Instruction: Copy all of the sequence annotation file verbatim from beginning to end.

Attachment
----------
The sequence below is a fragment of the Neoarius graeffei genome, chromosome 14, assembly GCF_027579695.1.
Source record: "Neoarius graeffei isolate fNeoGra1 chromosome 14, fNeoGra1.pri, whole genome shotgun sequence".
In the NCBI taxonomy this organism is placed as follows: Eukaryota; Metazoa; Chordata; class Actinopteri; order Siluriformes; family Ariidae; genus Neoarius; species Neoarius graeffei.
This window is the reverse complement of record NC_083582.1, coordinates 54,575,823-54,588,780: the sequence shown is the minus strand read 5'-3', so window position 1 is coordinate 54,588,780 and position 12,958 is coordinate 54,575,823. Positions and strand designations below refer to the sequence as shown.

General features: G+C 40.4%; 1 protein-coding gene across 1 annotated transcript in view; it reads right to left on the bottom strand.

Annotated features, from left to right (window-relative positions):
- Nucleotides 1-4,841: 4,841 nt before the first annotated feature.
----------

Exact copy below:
The sequence below is a fragment of the Neoarius graeffei genome, chromosome 14, assembly GCF_027579695.1.
Source record: "Neoarius graeffei isolate fNeoGra1 chromosome 14, fNeoGra1.pri, whole genome shotgun sequence".
In the NCBI taxonomy this organism is placed as follows: Eukaryota; Metazoa; Chordata; class Actinopteri; order Siluriformes; family Ariidae; genus Neoarius; species Neoarius graeffei.
This window is the reverse complement of record NC_083582.1, coordinates 54,575,823-54,588,780: the sequence shown is the minus strand read 5'-3', so window position 1 is coordinate 54,588,780 and position 12,958 is coordinate 54,575,823. Positions and strand designations below refer to the sequence as shown.

General features: G+C 40.4%; 1 protein-coding gene across 1 annotated transcript in view; it reads right to left on the bottom strand.

Annotated features, from left to right (window-relative positions):
- Nucleotides 1-4,841: 4,841 nt before the first annotated feature.